PDGF stimulation induces phosphorylation of talin and cytoskeletal reorganization in skeletal muscle.
- Author(s): Tidball, JG
- Spencer, MJ
- et al.
Published Web Locationhttps://doi.org/10.1083/jcb.123.3.627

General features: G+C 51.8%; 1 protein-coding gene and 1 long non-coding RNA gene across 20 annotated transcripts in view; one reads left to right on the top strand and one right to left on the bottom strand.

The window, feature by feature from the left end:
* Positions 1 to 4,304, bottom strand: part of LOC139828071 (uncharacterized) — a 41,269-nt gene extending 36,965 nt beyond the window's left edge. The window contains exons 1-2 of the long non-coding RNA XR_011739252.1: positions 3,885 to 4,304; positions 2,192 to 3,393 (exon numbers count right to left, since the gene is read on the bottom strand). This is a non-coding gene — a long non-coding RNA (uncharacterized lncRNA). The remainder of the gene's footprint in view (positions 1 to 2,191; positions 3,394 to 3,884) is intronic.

Modifications in the interactions of the muscle cytoskeleton with the cell membrane occur during cell growth and adaptation, although the mechanisms regulating these interactions are unknown. We have observed that myotendinous junctions (MTJs), which are the primary sites of turnover of the thin filament-membrane associations in skeletal muscle, are greatly enriched in receptors for PDGF. The high concentration of PDGF receptors at MTJs suggested to us that receptor binding may initiate cytoskeletal remodeling in skeletal muscle. We tested this possibility by examining the organization and phosphorylation of cytoskeletal components of L6 myocytes after PDGF stimulation. We have found that 10 min after PDGF stimulation, L6 myoblasts exhibit no stress fibers discernible by phalloidin binding, and that vinculin relocates from focal contacts into a diffuse cytoplasmic distribution. After 60 min of incubation, these changes are largely reversed. Indirect immunofluorescence shows that at 10-min PDGF stimulation, there are no changes in the distribution of talin, the beta 1 subunit of integrin, pp125FAK or desmin. Phosphotyrosine distribution changes upon stimulation from focal contacts to being located both in focal contacts and granules concentrated in perinuclear regions. These granules also immunolabel with anti-PDGF receptor Immunoprecipitations with anti-phosphotyrosine show that polypeptides at 180 and 230 kD show the greatest increase in tyrosine phosphorylation after PDGF stimulation. Immunoblots of anti-phosphotyrosine precipitates show that these polypeptides are the PDGF receptor and talin. We also examined the possibility that the cytoskeletal reorganization observed may result from calpain activation caused by elevated intracellular calcium induced by PDGF stimulation. However, immunoblots of control and stimulated cells show no decrease in the inactive calpain proenzyme or increase in the proteolytic, autolyzed forms of calpain pursuant to stimulation. Furthermore, stimulation produces no increase in the proportion of the 190-kD talin fragment characteristic of calpain-mediated cleavage. The retention of talin and integrin at focal contacts after talin phosphorylation, while vinculin is redistributed, indicate that phosphorylation of talin in PDGF-stimulated cells leads to separation of talin-vinculin associations but not talin-integrin associations. We propose that PDGF binding to PDGF receptors at MTJs may provide one means of regulating myofibril associations with the muscle cell membrane.